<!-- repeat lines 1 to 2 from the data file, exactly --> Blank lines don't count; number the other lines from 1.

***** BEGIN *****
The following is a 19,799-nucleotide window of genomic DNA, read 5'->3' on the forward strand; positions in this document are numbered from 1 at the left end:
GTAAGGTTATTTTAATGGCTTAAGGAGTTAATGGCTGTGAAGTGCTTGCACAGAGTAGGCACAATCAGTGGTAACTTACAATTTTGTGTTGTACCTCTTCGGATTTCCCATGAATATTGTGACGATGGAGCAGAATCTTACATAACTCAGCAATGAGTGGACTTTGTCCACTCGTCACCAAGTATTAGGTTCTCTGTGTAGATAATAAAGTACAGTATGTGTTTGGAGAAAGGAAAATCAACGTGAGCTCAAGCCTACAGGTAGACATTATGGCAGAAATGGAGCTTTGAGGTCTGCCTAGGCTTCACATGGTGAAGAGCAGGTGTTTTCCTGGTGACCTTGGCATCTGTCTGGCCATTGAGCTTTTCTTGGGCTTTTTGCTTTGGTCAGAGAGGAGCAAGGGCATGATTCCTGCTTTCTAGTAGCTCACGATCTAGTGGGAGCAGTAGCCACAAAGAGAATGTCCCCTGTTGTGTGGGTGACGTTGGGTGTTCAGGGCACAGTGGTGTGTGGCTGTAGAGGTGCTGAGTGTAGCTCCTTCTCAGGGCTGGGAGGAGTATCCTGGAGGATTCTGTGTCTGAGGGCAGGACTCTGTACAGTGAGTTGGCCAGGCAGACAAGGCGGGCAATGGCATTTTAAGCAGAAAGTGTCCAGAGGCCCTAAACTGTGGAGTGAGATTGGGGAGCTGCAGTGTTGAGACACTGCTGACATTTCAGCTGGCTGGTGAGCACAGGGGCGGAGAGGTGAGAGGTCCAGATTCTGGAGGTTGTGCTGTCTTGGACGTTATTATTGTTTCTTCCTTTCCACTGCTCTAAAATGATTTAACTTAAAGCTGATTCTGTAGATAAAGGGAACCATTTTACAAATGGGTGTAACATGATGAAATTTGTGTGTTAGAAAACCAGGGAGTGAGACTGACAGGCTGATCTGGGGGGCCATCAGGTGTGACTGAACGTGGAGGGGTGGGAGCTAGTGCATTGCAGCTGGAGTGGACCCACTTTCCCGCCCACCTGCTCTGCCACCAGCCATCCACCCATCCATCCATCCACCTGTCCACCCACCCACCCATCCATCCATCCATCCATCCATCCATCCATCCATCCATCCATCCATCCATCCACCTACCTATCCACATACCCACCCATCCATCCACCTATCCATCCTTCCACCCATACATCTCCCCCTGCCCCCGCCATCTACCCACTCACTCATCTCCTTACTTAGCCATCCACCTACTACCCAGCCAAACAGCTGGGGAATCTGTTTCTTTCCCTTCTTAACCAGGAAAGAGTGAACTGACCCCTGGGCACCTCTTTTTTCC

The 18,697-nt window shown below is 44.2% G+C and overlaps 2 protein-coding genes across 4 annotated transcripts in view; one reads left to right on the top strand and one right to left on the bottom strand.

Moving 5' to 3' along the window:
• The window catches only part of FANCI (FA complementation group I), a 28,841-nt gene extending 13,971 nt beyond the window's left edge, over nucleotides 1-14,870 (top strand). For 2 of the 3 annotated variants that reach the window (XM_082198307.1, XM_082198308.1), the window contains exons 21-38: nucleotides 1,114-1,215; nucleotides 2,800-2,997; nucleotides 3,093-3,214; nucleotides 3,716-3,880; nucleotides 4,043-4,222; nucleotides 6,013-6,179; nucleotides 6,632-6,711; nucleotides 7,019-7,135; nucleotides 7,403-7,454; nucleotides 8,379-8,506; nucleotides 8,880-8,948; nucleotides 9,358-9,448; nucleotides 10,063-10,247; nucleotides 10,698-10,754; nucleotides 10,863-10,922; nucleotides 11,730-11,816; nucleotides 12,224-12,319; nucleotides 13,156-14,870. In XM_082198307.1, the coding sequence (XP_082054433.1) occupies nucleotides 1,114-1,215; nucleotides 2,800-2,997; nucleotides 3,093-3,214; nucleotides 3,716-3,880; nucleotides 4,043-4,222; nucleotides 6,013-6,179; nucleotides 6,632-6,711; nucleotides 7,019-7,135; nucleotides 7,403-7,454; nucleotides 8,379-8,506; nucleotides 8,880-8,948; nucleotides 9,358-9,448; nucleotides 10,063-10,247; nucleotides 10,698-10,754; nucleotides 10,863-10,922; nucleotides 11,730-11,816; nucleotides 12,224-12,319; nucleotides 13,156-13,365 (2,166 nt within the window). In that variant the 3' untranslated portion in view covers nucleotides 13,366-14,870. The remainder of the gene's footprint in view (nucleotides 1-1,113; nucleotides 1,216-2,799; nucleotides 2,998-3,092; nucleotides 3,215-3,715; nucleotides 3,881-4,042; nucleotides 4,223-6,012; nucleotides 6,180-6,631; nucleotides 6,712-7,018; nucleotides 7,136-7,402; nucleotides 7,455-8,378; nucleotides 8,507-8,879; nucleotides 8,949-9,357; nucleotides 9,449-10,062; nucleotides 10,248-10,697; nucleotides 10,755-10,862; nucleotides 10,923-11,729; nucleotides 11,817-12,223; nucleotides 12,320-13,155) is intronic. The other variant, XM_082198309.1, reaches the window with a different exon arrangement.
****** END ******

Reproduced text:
The following is a 19,799-nucleotide window of genomic DNA, read 5'->3' on the forward strand; positions in this document are numbered from 1 at the left end:
GTAAGGTTATTTTAATGGCTTAAGGAGTTAATGGCTGTGAAGTGCTTGCACAGAGTAGGCACAATCAGTGGTAACTTACAATTTTGTGTTGTACCTCTTCGGATTTCCCATGAATATTGTGACGATGGAGCAGAATCTTACATAACTCAGCAATGAGTGGACTTTGTCCACTCGTCACCAAGTATTAGGTTCTCTGTGTAGATAATAAAGTACAGTATGTGTTTGGAGAAAGGAAAATCAACGTGAGCTCAAGCCTACAGGTAGACATTATGGCAGAAATGGAGCTTTGAGGTCTGCCTAGGCTTCACATGGTGAAGAGCAGGTGTTTTCCTGGTGACCTTGGCATCTGTCTGGCCATTGAGCTTTTCTTGGGCTTTTTGCTTTGGTCAGAGAGGAGCAAGGGCATGATTCCTGCTTTCTAGTAGCTCACGATCTAGTGGGAGCAGTAGCCACAAAGAGAATGTCCCCTGTTGTGTGGGTGACGTTGGGTGTTCAGGGCACAGTGGTGTGTGGCTGTAGAGGTGCTGAGTGTAGCTCCTTCTCAGGGCTGGGAGGAGTATCCTGGAGGATTCTGTGTCTGAGGGCAGGACTCTGTACAGTGAGTTGGCCAGGCAGACAAGGCGGGCAATGGCATTTTAAGCAGAAAGTGTCCAGAGGCCCTAAACTGTGGAGTGAGATTGGGGAGCTGCAGTGTTGAGACACTGCTGACATTTCAGCTGGCTGGTGAGCACAGGGGCGGAGAGGTGAGAGGTCCAGATTCTGGAGGTTGTGCTGTCTTGGACGTTATTATTGTTTCTTCCTTTCCACTGCTCTAAAATGATTTAACTTAAAGCTGATTCTGTAGATAAAGGGAACCATTTTACAAATGGGTGTAACATGATGAAATTTGTGTGTTAGAAAACCAGGGAGTGAGACTGACAGGCTGATCTGGGGGGCCATCAGGTGTGACTGAACGTGGAGGGGTGGGAGCTAGTGCATTGCAGCTGGAGTGGACCCACTTTCCCGCCCACCTGCTCTGCCACCAGCCATCCACCCATCCATCCATCCACCTGTCCACCCACCCACCCATCCATCCATCCATCCATCCATCCATCCATCCATCCATCCATCCATCCATCCACCTACCTATCCACATACCCACCCATCCATCCACCTATCCATCCTTCCACCCATACATCTCCCCCTGCCCCCGCCATCTACCCACTCACTCATCTCCTTACTTAGCCATCCACCTACTACCCAGCCAAACAGCTGGGGAATCTGTTTCTTTCCCTTCTTAACCAGGAAAGAGTGAACTGACCCCTGGGCACCTCTTTTTTCC